Richland Avenue tunnel project increases in cost

Richland Avenue Traffic and Pedestrians

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The planned Richland Avenue pedestrian tunnel project is moving forward despite an increase in cost after the city of Athens hired an Ohio-based contractor.

Andy Stone, city service-safety director, confirmed Monday that the city had contracted with Rietschlin Construction Inc., a company based in Crestline Ohio.

The project, which is scheduled to begin March 3, 2020, and finish on Sept. 11, 2020, is designed to make the stretch along Richland Avenue between Ohio University’s Porter Hall and West Green safer for pedestrians and drivers by raising the grade of the road and installing a pedestrian tunnel beneath the heavily used – by both vehicles and walkers – roadway.

The traffic and pedestrian problem has been going on for decades, Stone said. In an April 28 City Council committee meeting, Stone referenced a 1968 newspaper article describing the conflict between pedestrians and drivers at the site of the planned project.

During OU class changes particularly, a great number of students are attempting to cross Richland Avenue near Porter Hall, at times when there’s plenty of vehicular traffic as well.

The project was estimated to cost the city approximately $1 million, supplemented by a federal highway grant of $1.8 million dollars.

In addition to the initial cost, Athens City Council approved an approximate 9%, or $150,000, increase from the initial engineer’s estimate after no contractor put forward a bid within the initially proposed price range.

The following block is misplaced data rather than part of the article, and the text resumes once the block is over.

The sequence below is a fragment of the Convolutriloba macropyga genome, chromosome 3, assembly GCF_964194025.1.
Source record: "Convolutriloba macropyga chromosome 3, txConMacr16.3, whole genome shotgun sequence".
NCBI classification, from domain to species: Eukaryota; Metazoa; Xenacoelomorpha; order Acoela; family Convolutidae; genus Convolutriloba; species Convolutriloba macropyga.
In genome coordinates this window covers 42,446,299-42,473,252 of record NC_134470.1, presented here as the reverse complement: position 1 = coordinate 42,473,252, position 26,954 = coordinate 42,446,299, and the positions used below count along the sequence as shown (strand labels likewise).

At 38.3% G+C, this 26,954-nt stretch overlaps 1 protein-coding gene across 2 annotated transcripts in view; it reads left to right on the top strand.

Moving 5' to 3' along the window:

Stone explained that the cost was unable to be met due to time constraints in which the project would need to be completed. Since the project needs to be completed before the start of OU’s fall semester 2020, no contractor could reasonably meet the assessed costs.

“In our previous efforts to bid the project, the feedback from contractors was: trying to fit it all in summer between graduation and move-in was too short of a time,” Stone told The NEWS on Monday. “The speed of construction was driving up costs.”

The state of Ohio has laws preventing cities from accepting contractor bids at 10% above the initial estimate, Stone said.

The city is collaborating with OU on the project.

The OU Board of Trustees approved a related increase last week in the financial commitment to the project at the request of the city of Athens.

Jim Sabin, media director for Ohio University, said the university has allocated $767,000 toward the project.

The university will provide $212,000 for sidewalk work and other work that directly benefits the university, Sabin said. This leaves $555,000 available for the remainder of the project, up from the initial commitment of approximately $400,000.

“Ohio University has been consistent in agreeing to pay 33 percent of the project costs not associated with the state of Ohio’s grant of $1.8 million,” Sabin said.

Stone said the project will take place both on city property, Richland Avenue, and the university-owned sidewalks that run alongside the street.

Stone said the university is granting Athens a temporary easement on its property for construction, and a long-term easement on the property for ownership and maintenance.

“That’s a property transaction that we’ve had to work through during development over the past couple of years,” Stone said.